Boomers across the world are said to have come of age at about the same time. Thus, Britain was undergoing Beatlemania while people in the United States were celebrating at Woodstock, organizing against the Vietnam War, or fighting and dying in the same war; boomers in Italy were dressing in mod clothes and "buying the world a Coke"; American boomers in Canada had just found a new home and escaped the draft; Canadian Boomers were organizing support for Pierre Trudeau. It is precisely because of these experiences that many believe those born in the second half of the birth boom belong to another generation, as events that defined their coming of age have little in common with leading or core boomers.

The boomers found that their music, most notably rock and roll, was another expression of their generational identity. Transistor radios were personal devices that allowed teenagers to listen to The Beatles and The Motown Sound.

In the 1985 study of US generational cohorts by Schuman and Scott, a broad sample of adults was asked, "What world events over the past 50 years were especially important to them?"[10] For the Baby Boom Generation (this particular study used the years 1946–1955 for this Boomer cohort, although the exact birth years are currently controversial[citation needed]), the results were:

Aging and end-of-life issues

As of 1997, it was reported that, as a generation, Boomers had tended to avoid discussions and planning for their demise, and avoided much long-term planning.[11] However, beginning at least as early as that year, there has been a growing dialogue on how to manage aging and end-of-life issues as the generation ages.[12] In particular, a number of commentators have argued that Baby Boomers are in a state of denial regarding their own aging and death, and are leaving an undue economic burden on their children for their retirement and care.[13][14][15] Research on memory loss has indicated that the Baby Boom Generation has been confronted with increasing loss of memory due to the agitated life they lead, which requires that attention is put on many different things at a time. Since older generations were not faced with this rapid lifestyle, and newer generations have lived with this society all their lives, it is said that the Baby Boom Generation was the most damaged one in terms of memory loss due to age. [16]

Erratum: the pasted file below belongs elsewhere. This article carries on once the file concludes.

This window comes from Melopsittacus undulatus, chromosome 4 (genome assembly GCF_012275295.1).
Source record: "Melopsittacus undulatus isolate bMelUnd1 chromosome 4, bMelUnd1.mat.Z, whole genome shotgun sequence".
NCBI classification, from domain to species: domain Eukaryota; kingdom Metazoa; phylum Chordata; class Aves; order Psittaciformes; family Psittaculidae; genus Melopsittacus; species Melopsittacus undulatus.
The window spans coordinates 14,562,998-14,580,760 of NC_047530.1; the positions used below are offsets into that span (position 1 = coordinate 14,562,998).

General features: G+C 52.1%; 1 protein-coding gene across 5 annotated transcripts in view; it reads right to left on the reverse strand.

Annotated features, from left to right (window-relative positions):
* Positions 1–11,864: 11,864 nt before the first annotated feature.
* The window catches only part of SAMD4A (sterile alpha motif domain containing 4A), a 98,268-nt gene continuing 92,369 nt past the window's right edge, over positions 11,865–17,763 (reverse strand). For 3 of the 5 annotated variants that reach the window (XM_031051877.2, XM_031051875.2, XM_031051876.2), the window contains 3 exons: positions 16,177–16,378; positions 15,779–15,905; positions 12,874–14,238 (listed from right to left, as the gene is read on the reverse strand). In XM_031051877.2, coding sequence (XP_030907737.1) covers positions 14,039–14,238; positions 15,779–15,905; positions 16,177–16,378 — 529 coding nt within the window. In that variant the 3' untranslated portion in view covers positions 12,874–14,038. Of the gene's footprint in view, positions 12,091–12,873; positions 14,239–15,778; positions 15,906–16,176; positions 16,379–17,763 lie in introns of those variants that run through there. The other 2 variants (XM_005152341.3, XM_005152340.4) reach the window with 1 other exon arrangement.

Impact on history and culture

An indication of the importance put on the impact of the Boomer Generation was the selection by Time magazine of the Baby Boom Generation as its 1966 "Man of the Year." As Claire Raines points out in ‘Beyond Generation X’, “never before in history had youth been so idealized as they were at this moment.” When Generation X came along it had much to live up to and to some degree has always lived in the shadow of the Boomers, more often criticized (‘slackers’, ‘whiners’ and ‘the doom generation’) than not.[17]

See also

Notes

  1. ^ http://www.newsweek.com/id/107583
  2. ^ http://www.usatoday.com/printedition/news/20090127/column27_st.art.htm
  3. ^ a b Owram, Doug (1997), Born at the Right Time, South Africa: Univ Of Toronto Press, p. x, ISBN 0802080863, http://books.google.ca/books?id=pKdw6Y7_lksC&lpg=PP1&ots=rnUjdKfGSI&dq=Owram%2C%20Doug%20%20Born%20at%20the%20Right%20Time&pg=PR10#v=onepage&q=&f=false